Neuro-diversity is a term that’s been around since the 1990s, when it was first coined by the Australian sociologist Judy Singer (Singer, J. 1999). What Singer was looking to describe was a group of conditions such as ADHD, dyspraxia, dyscalcula and autism which aren’t “abnormal” or “diseases,” but simply variations of the human brain that are a natural part of the tapestry of human variety. The trick, and the opportunity, is to learn how to leverage neuro-diverse individuals’ unique talents to everyone’s benefit.
Neuro-diversity in the workplace is beginning to have a major impact on organizations. In just the past few years a number of the world’s top companies have put in place active and targeted programs to recruit neuro-diverse individuals. Why are they doing this, and what do they stand to gain? The advent of the information economy and the data-intensive nature of work in the 21st century workplace has opened up entirely new opportunities for meaningful engagement of individuals with innate talents uniquely well suited to detailed, quantitative, data-immersive employment.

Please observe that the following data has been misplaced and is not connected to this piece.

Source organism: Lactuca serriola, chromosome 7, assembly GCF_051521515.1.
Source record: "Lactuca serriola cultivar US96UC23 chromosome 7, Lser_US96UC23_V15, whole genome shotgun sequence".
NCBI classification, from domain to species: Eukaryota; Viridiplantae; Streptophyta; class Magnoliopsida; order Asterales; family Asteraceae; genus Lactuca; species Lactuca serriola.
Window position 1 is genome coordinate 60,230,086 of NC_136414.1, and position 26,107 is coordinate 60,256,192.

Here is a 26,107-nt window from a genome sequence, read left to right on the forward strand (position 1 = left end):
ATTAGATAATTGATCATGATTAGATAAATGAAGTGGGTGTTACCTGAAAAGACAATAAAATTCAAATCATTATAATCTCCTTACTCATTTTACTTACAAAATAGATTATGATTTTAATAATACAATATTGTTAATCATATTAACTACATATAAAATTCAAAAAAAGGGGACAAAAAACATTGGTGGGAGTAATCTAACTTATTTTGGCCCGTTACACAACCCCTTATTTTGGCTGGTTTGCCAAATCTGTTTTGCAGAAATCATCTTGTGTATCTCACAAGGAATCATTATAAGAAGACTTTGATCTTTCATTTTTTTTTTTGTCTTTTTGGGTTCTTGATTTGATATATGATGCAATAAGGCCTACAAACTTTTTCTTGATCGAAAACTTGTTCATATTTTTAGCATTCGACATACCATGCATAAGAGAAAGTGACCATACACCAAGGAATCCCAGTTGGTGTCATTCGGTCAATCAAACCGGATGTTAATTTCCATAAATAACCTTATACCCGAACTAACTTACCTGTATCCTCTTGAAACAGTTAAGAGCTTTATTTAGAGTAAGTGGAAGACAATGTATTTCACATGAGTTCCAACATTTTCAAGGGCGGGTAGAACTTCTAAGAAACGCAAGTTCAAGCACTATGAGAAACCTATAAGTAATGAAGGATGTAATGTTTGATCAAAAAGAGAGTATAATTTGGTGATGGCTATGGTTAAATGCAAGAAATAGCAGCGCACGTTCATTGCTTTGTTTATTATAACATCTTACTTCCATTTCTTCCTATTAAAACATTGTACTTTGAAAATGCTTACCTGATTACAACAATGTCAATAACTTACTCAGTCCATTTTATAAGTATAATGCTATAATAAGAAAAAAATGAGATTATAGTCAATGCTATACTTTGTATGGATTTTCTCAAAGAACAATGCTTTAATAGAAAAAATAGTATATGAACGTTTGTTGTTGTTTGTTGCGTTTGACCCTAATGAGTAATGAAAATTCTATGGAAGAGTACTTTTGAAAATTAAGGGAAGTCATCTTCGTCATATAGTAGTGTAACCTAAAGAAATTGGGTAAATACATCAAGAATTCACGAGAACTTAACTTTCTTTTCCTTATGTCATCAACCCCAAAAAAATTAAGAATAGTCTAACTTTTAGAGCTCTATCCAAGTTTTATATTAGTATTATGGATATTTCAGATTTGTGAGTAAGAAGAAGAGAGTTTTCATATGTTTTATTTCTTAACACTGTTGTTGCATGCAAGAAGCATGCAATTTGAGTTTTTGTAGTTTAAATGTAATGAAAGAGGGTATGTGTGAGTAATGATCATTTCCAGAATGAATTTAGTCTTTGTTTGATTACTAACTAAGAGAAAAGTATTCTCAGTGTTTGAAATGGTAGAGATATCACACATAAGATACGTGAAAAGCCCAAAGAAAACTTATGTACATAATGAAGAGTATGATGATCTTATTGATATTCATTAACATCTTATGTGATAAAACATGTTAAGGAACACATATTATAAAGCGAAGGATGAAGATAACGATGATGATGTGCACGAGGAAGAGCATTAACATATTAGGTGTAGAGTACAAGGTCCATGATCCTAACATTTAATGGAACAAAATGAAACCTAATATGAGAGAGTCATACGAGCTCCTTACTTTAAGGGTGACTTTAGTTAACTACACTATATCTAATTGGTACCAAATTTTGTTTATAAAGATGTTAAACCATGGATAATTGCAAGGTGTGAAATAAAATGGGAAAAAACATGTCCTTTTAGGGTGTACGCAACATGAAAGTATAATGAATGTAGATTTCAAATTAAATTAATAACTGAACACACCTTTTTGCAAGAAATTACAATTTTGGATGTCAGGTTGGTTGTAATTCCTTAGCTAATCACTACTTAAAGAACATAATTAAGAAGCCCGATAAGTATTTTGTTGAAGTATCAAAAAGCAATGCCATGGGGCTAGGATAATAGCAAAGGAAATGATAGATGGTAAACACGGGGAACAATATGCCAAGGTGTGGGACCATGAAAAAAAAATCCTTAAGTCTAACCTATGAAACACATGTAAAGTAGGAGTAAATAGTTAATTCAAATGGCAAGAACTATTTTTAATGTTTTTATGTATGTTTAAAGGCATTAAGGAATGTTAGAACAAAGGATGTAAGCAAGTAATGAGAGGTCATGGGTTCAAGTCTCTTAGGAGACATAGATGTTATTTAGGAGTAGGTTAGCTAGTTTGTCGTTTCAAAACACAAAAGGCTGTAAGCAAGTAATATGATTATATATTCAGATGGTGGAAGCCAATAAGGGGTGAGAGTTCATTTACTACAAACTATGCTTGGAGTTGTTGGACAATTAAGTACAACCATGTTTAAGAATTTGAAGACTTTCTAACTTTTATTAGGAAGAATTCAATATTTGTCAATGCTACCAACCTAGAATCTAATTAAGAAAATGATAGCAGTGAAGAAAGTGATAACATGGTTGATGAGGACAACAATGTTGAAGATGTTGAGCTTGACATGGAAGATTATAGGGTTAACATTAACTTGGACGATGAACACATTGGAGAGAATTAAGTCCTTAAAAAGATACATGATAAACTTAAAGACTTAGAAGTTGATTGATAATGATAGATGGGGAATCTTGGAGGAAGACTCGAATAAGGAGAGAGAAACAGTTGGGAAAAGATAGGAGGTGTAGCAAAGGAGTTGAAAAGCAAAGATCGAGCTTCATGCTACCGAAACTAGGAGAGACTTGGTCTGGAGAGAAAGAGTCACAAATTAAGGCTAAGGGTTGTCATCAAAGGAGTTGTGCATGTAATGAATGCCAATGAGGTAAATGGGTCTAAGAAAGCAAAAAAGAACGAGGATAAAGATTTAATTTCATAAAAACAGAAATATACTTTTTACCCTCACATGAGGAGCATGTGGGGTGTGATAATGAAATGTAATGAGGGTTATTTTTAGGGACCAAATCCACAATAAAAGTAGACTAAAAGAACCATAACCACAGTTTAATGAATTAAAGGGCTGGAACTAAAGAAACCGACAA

The good news is there is an untapped pool of talent to fill these roles if we just think differently about what “normal” means in the context of who we hire. Many companies have learned how to tap into the thought patterns and work ethic that are common among neuro-diverse individuals. This is why companies such as German-based software giant SAP have had, for more than 3 years now, a program specifically recruiting people who have autism or related differences. SAP is, as they put it, tapping into a pool of talented people who can bring innovation and new ways of working that drive new notions and ideas for products and services that do not exist today (Phillips, 2019).
Unfortunately, all too often, this pool of exceptional talent is left on the sidelines. I recently met a young man on the Autistic Spectrum, Oliver Fenghour, who told me his story of the challenges he has faced in finding employment that leverages his unique skills and capabilities: